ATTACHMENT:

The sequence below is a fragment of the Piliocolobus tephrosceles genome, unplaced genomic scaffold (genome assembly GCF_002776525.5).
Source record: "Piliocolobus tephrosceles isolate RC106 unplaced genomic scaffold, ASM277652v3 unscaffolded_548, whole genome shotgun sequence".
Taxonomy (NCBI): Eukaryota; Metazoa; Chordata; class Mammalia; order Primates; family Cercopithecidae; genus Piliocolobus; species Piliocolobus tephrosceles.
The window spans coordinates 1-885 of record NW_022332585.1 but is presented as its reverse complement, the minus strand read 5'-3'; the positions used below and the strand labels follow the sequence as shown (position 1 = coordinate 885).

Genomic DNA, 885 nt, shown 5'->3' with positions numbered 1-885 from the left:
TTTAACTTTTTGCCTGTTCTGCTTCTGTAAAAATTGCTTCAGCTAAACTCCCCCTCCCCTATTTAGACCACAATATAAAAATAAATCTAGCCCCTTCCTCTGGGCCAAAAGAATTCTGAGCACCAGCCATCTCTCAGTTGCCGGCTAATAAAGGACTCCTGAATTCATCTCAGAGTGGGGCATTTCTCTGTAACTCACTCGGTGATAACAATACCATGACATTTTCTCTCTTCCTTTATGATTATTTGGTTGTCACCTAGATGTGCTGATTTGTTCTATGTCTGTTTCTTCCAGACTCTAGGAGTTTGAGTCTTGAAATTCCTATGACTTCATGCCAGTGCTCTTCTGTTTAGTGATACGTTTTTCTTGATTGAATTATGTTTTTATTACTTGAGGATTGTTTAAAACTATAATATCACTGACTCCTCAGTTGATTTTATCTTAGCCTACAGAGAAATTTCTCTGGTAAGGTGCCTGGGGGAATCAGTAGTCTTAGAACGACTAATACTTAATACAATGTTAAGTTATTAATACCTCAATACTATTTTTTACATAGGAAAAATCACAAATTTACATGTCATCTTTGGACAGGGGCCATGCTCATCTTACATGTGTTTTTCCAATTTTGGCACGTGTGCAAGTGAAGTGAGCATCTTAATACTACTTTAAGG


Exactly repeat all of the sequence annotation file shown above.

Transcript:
The sequence below is a fragment of the Piliocolobus tephrosceles genome, unplaced genomic scaffold (genome assembly GCF_002776525.5).
Source record: "Piliocolobus tephrosceles isolate RC106 unplaced genomic scaffold, ASM277652v3 unscaffolded_548, whole genome shotgun sequence".
Taxonomy (NCBI): Eukaryota; Metazoa; Chordata; class Mammalia; order Primates; family Cercopithecidae; genus Piliocolobus; species Piliocolobus tephrosceles.
The window spans coordinates 1-885 of record NW_022332585.1 but is presented as its reverse complement, the minus strand read 5'-3'; the positions used below and the strand labels follow the sequence as shown (position 1 = coordinate 885).

Genomic DNA, 885 nt, shown 5'->3' with positions numbered 1-885 from the left:
TTTAACTTTTTGCCTGTTCTGCTTCTGTAAAAATTGCTTCAGCTAAACTCCCCCTCCCCTATTTAGACCACAATATAAAAATAAATCTAGCCCCTTCCTCTGGGCCAAAAGAATTCTGAGCACCAGCCATCTCTCAGTTGCCGGCTAATAAAGGACTCCTGAATTCATCTCAGAGTGGGGCATTTCTCTGTAACTCACTCGGTGATAACAATACCATGACATTTTCTCTCTTCCTTTATGATTATTTGGTTGTCACCTAGATGTGCTGATTTGTTCTATGTCTGTTTCTTCCAGACTCTAGGAGTTTGAGTCTTGAAATTCCTATGACTTCATGCCAGTGCTCTTCTGTTTAGTGATACGTTTTTCTTGATTGAATTATGTTTTTATTACTTGAGGATTGTTTAAAACTATAATATCACTGACTCCTCAGTTGATTTTATCTTAGCCTACAGAGAAATTTCTCTGGTAAGGTGCCTGGGGGAATCAGTAGTCTTAGAACGACTAATACTTAATACAATGTTAAGTTATTAATACCTCAATACTATTTTTTACATAGGAAAAATCACAAATTTACATGTCATCTTTGGACAGGGGCCATGCTCATCTTACATGTGTTTTTCCAATTTTGGCACGTGTGCAAGTGAAGTGAGCATCTTAATACTACTTTAAGG